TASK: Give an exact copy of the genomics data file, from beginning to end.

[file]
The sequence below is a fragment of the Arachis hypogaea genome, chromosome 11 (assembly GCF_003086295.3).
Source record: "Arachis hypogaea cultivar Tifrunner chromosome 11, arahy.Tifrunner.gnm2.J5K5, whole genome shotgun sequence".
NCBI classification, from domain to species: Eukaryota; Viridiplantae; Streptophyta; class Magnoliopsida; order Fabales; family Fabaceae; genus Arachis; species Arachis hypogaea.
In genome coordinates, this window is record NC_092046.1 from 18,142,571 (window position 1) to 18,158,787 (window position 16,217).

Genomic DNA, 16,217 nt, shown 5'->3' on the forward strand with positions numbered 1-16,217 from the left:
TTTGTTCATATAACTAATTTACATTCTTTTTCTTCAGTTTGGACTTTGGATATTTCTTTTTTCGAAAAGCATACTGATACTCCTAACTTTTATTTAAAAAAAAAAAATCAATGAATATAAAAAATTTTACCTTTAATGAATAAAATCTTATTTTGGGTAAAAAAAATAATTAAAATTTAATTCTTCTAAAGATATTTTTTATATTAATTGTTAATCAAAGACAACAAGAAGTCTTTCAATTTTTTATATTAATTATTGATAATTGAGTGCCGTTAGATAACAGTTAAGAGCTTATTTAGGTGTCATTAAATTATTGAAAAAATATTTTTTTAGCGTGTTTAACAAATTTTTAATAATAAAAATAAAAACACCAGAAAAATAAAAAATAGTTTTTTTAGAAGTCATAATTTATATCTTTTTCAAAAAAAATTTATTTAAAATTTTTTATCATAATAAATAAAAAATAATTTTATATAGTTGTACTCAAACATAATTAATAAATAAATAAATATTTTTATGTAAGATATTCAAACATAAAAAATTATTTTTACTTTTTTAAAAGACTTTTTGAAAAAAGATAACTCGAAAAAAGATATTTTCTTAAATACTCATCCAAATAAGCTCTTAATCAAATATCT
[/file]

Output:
The sequence below is a fragment of the Arachis hypogaea genome, chromosome 11 (assembly GCF_003086295.3).
Source record: "Arachis hypogaea cultivar Tifrunner chromosome 11, arahy.Tifrunner.gnm2.J5K5, whole genome shotgun sequence".
NCBI classification, from domain to species: Eukaryota; Viridiplantae; Streptophyta; class Magnoliopsida; order Fabales; family Fabaceae; genus Arachis; species Arachis hypogaea.
In genome coordinates, this window is record NC_092046.1 from 18,142,571 (window position 1) to 18,158,787 (window position 16,217).

Genomic DNA, 16,217 nt, shown 5'->3' on the forward strand with positions numbered 1-16,217 from the left:
TTTGTTCATATAACTAATTTACATTCTTTTTCTTCAGTTTGGACTTTGGATATTTCTTTTTTCGAAAAGCATACTGATACTCCTAACTTTTATTTAAAAAAAAAAAATCAATGAATATAAAAAATTTTACCTTTAATGAATAAAATCTTATTTTGGGTAAAAAAAATAATTAAAATTTAATTCTTCTAAAGATATTTTTTATATTAATTGTTAATCAAAGACAACAAGAAGTCTTTCAATTTTTTATATTAATTATTGATAATTGAGTGCCGTTAGATAACAGTTAAGAGCTTATTTAGGTGTCATTAAATTATTGAAAAAATATTTTTTTAGCGTGTTTAACAAATTTTTAATAATAAAAATAAAAACACCAGAAAAATAAAAAATAGTTTTTTTAGAAGTCATAATTTATATCTTTTTCAAAAAAAATTTATTTAAAATTTTTTATCATAATAAATAAAAAATAATTTTATATAGTTGTACTCAAACATAATTAATAAATAAATAAATATTTTTATGTAAGATATTCAAACATAAAAAATTATTTTTACTTTTTTAAAAGACTTTTTGAAAAAAGATAACTCGAAAAAAGATATTTTCTTAAATACTCATCCAAATAAGCTCTTAATCAAATATCT